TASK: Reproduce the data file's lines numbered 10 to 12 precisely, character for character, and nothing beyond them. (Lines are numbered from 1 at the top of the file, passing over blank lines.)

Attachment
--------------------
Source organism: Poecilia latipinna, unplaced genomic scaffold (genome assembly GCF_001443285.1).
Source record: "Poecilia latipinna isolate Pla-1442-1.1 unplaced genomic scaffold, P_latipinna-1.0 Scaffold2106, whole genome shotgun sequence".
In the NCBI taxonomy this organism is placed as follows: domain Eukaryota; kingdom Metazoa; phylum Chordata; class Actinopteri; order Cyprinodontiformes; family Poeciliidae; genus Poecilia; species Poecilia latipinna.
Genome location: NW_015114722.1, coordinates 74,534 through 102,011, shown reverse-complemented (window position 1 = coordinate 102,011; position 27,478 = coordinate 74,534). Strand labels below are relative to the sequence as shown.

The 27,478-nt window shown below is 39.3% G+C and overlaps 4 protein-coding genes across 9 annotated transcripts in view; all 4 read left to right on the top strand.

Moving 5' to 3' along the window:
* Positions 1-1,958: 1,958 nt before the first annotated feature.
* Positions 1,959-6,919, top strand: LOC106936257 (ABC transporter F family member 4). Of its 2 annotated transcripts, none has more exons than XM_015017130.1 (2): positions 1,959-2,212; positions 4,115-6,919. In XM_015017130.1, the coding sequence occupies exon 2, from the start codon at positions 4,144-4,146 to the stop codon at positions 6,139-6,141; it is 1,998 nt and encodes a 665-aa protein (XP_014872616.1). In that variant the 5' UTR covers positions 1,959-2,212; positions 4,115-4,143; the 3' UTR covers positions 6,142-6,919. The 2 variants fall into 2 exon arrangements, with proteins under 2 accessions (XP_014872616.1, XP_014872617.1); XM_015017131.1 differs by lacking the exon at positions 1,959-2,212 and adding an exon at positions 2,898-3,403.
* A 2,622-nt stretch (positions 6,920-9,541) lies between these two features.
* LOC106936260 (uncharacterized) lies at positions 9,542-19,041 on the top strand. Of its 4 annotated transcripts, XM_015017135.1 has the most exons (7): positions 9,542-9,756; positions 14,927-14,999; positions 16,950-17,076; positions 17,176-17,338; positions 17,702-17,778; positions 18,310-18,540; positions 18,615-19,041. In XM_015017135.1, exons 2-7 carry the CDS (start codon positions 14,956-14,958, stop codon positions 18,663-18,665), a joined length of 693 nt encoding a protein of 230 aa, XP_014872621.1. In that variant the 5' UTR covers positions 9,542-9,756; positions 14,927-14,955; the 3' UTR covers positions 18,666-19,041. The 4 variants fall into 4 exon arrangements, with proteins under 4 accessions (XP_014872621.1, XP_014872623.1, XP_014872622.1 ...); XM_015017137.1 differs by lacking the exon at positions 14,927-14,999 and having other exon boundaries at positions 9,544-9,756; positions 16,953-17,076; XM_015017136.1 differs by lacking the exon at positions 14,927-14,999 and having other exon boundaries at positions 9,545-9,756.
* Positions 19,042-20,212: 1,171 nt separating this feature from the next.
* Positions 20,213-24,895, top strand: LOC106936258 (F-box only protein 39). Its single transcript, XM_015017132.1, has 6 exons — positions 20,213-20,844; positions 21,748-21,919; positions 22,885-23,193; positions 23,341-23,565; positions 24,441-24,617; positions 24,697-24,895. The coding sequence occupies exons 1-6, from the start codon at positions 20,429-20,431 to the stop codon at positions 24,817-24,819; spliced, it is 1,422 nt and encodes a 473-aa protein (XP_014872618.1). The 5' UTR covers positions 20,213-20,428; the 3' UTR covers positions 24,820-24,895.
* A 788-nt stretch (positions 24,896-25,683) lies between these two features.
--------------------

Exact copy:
* LOC106936260 (uncharacterized) lies at positions 9,542-19,041 on the top strand. Of its 4 annotated transcripts, XM_015017135.1 has the most exons (7): positions 9,542-9,756; positions 14,927-14,999; positions 16,950-17,076; positions 17,176-17,338; positions 17,702-17,778; positions 18,310-18,540; positions 18,615-19,041. In XM_015017135.1, exons 2-7 carry the CDS (start codon positions 14,956-14,958, stop codon positions 18,663-18,665), a joined length of 693 nt encoding a protein of 230 aa, XP_014872621.1. In that variant the 5' UTR covers positions 9,542-9,756; positions 14,927-14,955; the 3' UTR covers positions 18,666-19,041. The 4 variants fall into 4 exon arrangements, with proteins under 4 accessions (XP_014872621.1, XP_014872623.1, XP_014872622.1 ...); XM_015017137.1 differs by lacking the exon at positions 14,927-14,999 and having other exon boundaries at positions 9,544-9,756; positions 16,953-17,076; XM_015017136.1 differs by lacking the exon at positions 14,927-14,999 and having other exon boundaries at positions 9,545-9,756.
* Positions 19,042-20,212: 1,171 nt separating this feature from the next.
* Positions 20,213-24,895, top strand: LOC106936258 (F-box only protein 39). Its single transcript, XM_015017132.1, has 6 exons — positions 20,213-20,844; positions 21,748-21,919; positions 22,885-23,193; positions 23,341-23,565; positions 24,441-24,617; positions 24,697-24,895. The coding sequence occupies exons 1-6, from the start codon at positions 20,429-20,431 to the stop codon at positions 24,817-24,819; spliced, it is 1,422 nt and encodes a 473-aa protein (XP_014872618.1). The 5' UTR covers positions 20,213-20,428; the 3' UTR covers positions 24,820-24,895.